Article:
I’ve learned some interesting things over the years about water heaters…at least the ones in the traditional sense. The average lifespan of a very common, 40 gallon, natural gas water heater is 10 years. Considering they’re around a thousand bucks to purchase and replace that’s not a bad run. What I’ve learned could extent the life of the heater to the possibility of lasting the life of your tenure as home owner.
Lets start with the drain at the bottom of a water heater, kind of looks like a hose bibb. The drain is there for exactly that, to drain the tank. You’ll find that the failure of the tank is due to sediment and you want to get that stuff out of there. If you search online there is many pages devoted to this task. It isn’t hard. You might get dirty. A garden hose is the main tool you’ll use…it’s best to drain your water heater annually.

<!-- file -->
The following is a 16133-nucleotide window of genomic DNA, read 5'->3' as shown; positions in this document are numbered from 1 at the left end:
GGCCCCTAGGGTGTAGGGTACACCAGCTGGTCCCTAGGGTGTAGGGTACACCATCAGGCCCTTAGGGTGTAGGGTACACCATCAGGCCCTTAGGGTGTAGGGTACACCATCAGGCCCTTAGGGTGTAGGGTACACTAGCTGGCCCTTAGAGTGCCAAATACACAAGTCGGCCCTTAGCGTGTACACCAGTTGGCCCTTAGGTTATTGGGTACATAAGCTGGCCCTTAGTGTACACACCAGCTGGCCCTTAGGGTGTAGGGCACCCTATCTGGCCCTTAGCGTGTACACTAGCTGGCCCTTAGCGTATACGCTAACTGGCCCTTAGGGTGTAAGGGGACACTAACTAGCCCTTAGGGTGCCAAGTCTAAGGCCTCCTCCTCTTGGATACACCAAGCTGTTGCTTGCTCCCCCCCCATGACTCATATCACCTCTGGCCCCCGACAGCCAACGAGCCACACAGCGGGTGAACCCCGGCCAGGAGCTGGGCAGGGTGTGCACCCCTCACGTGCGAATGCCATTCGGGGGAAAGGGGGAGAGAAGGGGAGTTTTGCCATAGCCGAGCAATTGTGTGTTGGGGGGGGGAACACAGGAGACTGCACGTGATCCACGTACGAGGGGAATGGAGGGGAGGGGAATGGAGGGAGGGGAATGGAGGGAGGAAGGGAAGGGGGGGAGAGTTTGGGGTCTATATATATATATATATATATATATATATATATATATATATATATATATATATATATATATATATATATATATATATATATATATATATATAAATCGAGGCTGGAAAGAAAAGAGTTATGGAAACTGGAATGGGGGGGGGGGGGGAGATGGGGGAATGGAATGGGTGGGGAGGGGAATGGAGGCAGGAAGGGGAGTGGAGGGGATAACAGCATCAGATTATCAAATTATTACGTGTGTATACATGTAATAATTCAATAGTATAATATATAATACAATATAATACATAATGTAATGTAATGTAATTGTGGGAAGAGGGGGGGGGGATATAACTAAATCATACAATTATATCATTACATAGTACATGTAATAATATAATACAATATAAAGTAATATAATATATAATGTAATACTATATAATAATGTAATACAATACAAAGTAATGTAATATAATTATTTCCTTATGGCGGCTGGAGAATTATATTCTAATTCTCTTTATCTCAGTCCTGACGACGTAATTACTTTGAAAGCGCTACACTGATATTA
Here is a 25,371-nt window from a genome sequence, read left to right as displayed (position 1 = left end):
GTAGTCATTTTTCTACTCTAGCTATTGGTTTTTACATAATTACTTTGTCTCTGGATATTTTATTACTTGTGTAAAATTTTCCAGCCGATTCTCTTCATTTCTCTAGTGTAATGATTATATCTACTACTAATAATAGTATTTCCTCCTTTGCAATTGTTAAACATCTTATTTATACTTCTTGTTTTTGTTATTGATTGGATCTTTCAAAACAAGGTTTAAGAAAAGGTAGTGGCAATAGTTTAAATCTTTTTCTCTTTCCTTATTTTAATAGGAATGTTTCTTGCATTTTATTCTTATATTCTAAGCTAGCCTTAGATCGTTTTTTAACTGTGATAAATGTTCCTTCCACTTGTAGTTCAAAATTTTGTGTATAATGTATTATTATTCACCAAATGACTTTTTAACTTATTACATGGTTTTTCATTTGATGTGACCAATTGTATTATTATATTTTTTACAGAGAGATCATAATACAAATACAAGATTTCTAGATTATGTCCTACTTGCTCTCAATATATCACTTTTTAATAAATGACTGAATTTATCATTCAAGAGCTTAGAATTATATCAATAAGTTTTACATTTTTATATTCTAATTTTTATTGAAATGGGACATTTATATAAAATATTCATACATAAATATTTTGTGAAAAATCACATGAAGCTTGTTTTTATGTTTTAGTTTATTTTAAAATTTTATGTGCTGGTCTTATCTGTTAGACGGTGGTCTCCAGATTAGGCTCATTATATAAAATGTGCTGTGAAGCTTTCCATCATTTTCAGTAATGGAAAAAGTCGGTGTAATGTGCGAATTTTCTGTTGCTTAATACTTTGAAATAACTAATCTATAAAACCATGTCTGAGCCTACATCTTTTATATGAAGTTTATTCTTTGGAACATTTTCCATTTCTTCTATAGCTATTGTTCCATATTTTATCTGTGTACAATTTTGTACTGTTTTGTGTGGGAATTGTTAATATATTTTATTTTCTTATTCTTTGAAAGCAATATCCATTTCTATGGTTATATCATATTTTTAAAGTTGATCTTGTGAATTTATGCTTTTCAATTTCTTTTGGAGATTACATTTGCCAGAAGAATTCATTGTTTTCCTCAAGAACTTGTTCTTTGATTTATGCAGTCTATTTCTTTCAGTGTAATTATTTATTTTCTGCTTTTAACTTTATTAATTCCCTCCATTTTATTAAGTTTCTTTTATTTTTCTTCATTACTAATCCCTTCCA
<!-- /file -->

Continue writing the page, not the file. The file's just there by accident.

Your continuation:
Next thing to change is the anode rod in the top of the tank. It’s job is to collect the corrosive elements that create the sediment in the tank. This job is a bit more intensive, but really it’s fairly simple and straight forward. The rod should be replaced every 5 years unless you live in a very hard water area, then maybe every other.
If you’re the curious sort, like me, you’ll notice the picture of the water heaters I have up for this blog has something very wrong with every water heater. The front of every tank has PVC piping coming off of the temperature relief valve…it should be copper. PVC will fail with the high temperature of the water leaving the tank…so maybe you should check what type of piping you have.